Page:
Most people think that if they haven’t been diagnosed with coeliac disease or with a gluten intolerance condition, they can’t benefit from including more gluten-free foods into their diet. Well, we can confirm that that’s not completely true. There are a number of advantages that come with lowering the amount of gluten you regularly consume.
Gluten is a protein found in wheat, rye, barley, and sometimes oats. It can also be found in many of our favourite starchy carbohydrates, such as bread and pasta. It is a perfectly natural protein, however, people with coeliac disease, gluten intolerance or dermatitis herpetiformis, can react really badly if they eat it.
It’s important to mention that whilst we advocate for a low-gluten diet, we must preface these tips with a disclaimer; these benefits can apply to people with or without coeliac disease. We will provide quick tips on how to swap out foods with gluten, for foods without it. So, if you’ve recently experienced any symptoms linked to gluten intolerance, you may require a much stricter gluten-free diet. Visit the NHS site for a full definition of the coeliac disease, a list of symptoms and comprehensive info on treatments & diet.
Before we jump into the benefits, we’d also like to dispel any myths you may have read about lowering your gluten intake. Most people assume that a gluten-free diet is healthier or better for you. That’s not the case. This assumption is most likely influenced by associating foods like pastries, muffins, and cakes with gluten. Those kinds of foods tend to be very calorific or high in sugar, which isn’t very healthy. But, the gluten within them is totally fine. It’s only bad for you if your body doesn’t react well to it.
Another myth is that it’s a great diet for losing weight. Of course, if you cut out complex carbohydrates from your diet, you are likely to eat healthier and consume lower calories. If doing so isn’t combined with consistently eating balanced meals and instead with overindulging in gluten-free foods, you won’t necessarily lose weight.
So, without further ado, here’s how adopting elements of a gluten-free diet can benefit everyone.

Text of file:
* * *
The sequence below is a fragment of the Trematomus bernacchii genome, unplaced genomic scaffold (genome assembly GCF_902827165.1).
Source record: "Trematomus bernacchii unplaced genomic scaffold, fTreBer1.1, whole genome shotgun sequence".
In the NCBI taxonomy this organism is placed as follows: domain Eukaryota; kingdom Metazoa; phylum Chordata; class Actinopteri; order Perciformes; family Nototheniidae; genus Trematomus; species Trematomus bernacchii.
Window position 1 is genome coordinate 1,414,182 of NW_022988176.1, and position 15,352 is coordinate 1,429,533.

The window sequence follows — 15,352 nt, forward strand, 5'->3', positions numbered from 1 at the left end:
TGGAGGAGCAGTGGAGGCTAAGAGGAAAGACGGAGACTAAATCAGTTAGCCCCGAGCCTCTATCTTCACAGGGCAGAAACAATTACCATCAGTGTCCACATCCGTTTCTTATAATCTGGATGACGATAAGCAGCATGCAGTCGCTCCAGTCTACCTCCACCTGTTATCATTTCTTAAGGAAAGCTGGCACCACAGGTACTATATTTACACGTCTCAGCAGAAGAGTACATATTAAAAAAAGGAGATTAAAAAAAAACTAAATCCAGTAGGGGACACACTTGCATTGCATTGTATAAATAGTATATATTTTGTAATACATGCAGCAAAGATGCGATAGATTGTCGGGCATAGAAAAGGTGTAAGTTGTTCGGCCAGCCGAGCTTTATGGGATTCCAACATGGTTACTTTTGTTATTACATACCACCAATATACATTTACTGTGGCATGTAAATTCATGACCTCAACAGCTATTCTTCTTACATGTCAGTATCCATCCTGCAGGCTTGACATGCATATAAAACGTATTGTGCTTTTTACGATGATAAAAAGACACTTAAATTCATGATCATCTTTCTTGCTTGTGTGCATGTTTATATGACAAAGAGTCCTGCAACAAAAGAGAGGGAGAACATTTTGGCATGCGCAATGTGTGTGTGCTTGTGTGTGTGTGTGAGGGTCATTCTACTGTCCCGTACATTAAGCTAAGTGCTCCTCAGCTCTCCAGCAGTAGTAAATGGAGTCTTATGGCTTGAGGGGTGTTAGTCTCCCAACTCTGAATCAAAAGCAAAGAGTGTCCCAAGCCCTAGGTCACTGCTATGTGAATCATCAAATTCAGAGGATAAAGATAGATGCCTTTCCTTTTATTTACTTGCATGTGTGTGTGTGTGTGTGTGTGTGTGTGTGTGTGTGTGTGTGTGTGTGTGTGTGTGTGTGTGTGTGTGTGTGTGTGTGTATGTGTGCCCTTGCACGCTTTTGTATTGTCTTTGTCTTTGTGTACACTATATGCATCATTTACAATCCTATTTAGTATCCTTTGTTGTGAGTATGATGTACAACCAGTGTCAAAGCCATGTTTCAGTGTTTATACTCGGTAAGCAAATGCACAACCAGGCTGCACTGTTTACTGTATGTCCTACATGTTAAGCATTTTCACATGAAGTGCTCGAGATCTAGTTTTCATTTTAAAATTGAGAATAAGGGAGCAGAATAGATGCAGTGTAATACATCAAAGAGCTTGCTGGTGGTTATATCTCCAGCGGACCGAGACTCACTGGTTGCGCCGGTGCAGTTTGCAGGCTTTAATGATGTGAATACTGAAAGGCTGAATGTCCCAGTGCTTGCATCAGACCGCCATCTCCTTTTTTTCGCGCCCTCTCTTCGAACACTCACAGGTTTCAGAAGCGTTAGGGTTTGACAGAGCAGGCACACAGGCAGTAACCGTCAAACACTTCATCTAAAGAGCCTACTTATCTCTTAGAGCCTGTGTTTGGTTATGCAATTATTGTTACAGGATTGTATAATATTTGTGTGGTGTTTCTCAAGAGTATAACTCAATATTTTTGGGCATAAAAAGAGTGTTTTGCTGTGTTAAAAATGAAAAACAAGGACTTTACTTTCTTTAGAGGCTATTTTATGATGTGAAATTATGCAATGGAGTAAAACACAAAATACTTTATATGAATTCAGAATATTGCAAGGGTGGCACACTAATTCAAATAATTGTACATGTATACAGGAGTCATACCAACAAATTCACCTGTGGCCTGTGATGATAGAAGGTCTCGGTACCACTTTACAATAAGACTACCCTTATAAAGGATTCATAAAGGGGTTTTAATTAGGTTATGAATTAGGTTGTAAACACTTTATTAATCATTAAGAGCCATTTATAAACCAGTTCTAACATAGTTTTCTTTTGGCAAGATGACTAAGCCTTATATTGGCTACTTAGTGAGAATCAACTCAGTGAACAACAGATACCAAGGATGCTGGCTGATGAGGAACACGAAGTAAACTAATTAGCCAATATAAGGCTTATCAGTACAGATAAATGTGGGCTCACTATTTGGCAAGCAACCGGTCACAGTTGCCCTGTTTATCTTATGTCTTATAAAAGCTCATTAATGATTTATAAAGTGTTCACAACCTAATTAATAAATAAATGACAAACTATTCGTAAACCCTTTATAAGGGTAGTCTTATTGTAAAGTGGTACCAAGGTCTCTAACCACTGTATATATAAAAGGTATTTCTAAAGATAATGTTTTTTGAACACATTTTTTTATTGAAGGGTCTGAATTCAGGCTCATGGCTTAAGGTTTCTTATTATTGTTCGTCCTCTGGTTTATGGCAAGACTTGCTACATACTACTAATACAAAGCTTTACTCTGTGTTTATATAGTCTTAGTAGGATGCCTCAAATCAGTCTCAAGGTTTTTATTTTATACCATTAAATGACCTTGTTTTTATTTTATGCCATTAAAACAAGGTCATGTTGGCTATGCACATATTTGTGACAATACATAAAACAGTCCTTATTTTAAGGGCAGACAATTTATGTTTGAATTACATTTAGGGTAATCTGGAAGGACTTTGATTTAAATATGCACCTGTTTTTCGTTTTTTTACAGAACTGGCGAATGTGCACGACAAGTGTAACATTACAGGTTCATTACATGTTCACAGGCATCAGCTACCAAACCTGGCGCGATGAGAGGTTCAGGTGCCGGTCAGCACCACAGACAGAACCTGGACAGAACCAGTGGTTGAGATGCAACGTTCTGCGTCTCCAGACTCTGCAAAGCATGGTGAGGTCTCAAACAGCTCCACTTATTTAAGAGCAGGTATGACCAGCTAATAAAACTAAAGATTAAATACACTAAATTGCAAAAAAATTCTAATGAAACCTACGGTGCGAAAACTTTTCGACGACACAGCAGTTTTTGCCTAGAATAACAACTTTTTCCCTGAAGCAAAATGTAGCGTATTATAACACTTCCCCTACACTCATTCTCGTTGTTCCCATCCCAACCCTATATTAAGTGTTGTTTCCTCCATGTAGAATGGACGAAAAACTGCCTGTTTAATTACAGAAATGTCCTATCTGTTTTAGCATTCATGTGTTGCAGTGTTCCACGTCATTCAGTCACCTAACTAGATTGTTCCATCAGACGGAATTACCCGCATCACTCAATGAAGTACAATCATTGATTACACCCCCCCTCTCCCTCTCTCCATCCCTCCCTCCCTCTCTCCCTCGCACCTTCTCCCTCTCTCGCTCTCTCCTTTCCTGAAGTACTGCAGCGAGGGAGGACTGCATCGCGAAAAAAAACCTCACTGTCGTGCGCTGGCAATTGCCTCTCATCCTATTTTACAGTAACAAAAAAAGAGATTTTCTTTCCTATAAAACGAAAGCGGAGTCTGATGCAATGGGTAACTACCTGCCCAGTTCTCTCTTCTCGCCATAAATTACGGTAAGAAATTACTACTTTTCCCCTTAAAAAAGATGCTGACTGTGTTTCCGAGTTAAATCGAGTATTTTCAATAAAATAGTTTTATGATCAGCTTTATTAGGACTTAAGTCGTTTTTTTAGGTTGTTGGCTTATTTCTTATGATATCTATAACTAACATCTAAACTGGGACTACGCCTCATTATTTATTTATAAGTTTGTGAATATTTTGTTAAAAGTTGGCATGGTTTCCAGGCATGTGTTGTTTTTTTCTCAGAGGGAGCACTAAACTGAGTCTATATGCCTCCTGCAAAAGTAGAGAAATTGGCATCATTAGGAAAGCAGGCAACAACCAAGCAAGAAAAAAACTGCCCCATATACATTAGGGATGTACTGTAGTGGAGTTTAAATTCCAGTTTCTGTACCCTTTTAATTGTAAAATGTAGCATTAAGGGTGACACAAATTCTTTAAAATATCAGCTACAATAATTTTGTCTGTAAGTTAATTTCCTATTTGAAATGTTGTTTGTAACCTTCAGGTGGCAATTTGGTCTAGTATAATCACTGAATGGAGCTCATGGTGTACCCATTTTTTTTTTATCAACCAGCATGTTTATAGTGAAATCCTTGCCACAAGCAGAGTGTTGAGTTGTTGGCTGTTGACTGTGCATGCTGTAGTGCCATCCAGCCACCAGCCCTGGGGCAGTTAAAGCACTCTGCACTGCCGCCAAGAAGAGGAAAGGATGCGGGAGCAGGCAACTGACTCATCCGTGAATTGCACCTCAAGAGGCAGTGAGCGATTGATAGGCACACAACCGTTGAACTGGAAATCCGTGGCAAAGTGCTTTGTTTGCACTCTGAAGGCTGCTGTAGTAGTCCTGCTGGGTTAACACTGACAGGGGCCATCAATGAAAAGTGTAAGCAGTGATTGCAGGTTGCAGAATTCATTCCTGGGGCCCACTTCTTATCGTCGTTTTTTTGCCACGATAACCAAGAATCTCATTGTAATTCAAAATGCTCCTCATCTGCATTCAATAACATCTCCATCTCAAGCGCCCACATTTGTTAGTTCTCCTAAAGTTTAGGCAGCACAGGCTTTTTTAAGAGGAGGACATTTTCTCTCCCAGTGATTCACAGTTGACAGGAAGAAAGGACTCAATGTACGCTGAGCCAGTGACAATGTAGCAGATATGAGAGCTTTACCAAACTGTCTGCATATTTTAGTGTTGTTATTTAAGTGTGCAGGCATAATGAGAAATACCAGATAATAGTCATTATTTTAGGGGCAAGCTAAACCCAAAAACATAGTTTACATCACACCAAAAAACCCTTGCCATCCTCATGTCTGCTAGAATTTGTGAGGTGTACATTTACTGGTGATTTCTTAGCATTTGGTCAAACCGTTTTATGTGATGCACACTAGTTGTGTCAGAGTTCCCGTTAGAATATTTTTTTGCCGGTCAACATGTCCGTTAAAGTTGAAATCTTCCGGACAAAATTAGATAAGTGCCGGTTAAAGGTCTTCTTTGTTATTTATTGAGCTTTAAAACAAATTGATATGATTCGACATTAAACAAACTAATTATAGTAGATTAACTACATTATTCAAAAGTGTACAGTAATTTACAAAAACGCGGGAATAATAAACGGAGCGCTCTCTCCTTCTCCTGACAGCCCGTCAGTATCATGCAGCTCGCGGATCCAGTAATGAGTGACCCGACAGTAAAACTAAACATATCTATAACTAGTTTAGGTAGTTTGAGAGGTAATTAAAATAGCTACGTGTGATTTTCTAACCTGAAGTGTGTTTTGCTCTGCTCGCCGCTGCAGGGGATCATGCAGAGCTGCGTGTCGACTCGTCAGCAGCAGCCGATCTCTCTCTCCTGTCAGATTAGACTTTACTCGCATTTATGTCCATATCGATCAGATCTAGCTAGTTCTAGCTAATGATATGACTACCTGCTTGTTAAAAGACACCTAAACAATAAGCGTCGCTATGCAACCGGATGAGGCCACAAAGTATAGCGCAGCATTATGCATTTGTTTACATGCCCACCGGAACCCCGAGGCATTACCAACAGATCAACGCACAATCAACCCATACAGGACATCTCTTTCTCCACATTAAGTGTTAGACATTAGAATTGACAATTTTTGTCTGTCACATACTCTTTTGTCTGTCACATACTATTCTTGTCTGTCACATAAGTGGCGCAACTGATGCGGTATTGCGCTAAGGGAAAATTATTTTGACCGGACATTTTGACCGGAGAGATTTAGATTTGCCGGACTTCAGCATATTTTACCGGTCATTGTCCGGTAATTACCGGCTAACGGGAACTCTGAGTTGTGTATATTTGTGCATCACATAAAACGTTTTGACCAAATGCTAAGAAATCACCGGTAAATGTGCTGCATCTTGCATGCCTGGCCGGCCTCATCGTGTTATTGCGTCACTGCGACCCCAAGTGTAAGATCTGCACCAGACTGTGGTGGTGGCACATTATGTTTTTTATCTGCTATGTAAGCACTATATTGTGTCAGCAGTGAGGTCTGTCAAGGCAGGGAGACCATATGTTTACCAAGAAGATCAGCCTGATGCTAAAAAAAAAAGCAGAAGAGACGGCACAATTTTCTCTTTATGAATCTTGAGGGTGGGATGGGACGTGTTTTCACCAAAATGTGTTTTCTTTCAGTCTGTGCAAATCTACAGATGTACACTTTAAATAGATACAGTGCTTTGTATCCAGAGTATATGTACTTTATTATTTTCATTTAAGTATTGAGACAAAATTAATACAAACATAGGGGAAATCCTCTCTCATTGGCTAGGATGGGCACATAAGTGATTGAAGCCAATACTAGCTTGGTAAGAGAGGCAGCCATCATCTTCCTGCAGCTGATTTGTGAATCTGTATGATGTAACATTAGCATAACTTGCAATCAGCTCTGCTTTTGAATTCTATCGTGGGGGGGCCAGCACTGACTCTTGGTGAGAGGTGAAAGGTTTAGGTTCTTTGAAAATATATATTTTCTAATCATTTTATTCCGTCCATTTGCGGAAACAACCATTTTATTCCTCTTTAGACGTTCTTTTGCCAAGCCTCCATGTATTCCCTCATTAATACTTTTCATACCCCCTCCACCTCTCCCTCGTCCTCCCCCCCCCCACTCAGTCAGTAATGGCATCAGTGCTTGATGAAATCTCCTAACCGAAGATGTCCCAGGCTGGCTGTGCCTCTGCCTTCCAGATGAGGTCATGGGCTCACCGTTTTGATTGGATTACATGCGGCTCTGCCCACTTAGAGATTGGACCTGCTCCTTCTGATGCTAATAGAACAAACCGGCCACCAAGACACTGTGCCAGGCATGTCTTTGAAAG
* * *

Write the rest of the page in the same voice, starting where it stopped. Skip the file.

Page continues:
Increased energy levels
If you suffer from fatigue, chronic or otherwise, this could be caused by gluten having a negative impact on your intestines. Which, in turn, impairs the absorption of important nutrients including iron. Lowering your gluten intake can restore nutrient absorption and increase your energy levels.
If you feel like what you’re eating might be affecting your energy levels, try keeping a diary of what you’ve been eating and how often you eat certain foods before you experience noticeable fatigue. That way, you’ll see whether there’s a correlation. If you regularly eat breakfast or lunch that includes complex carbs like bread, pastry, pasta etc, you could try swapping the pasta for rice or potatoes, the bread for gluten-free bread and the pastries for a fruit salad or a piece of fruit.
Great for digestion
Digestive issues can easily be avoided by lowering the amount of gluten in your diet, especially If you do suffer from coeliac disease. Have you noticed that you’re sometimes less regular when you have fried foods or lots of complex carbs? That’s a sign that you may want to switch out fried chips, for baked chips and candy (containing gluten) for dried fruit & nuts.
Healthier food choices
Are you partial to a pint of beer or cider, a few times a week? Can you sometimes be found enjoying a baked good or three? Well, some of that changes once you reduce your gluten consumption. And as luck would have it, most of your favourite foods that contain gluten will generally have healthier alternatives that don’t. You’ll also notice how often you’ll choose to enjoy foods that are higher in nutrition vs those that aren’t.
Lost of people experience bloating, some more than others. If you’re familiar with ways to treat bloating, eliminating diet choices that include too much sugar, carbs and not enough fibre is a tip that comes up often. If you try switching to a low-gluten diet, you’ll notice pretty quickly, that your stomach will start to appear visibly flatter after you eat.
For people those of you who haven’t been diagnosed with coeliac disease or gluten sensitivity, we highly recommend experimenting with gluten-free foods and exploring what works for you. At Love Yourself, we believe it’s important to look at making changes to your diet as an opportunity for improvement, rather than a chore or a fad. Don’t be afraid to try new things, and most importantly, take care of yourself.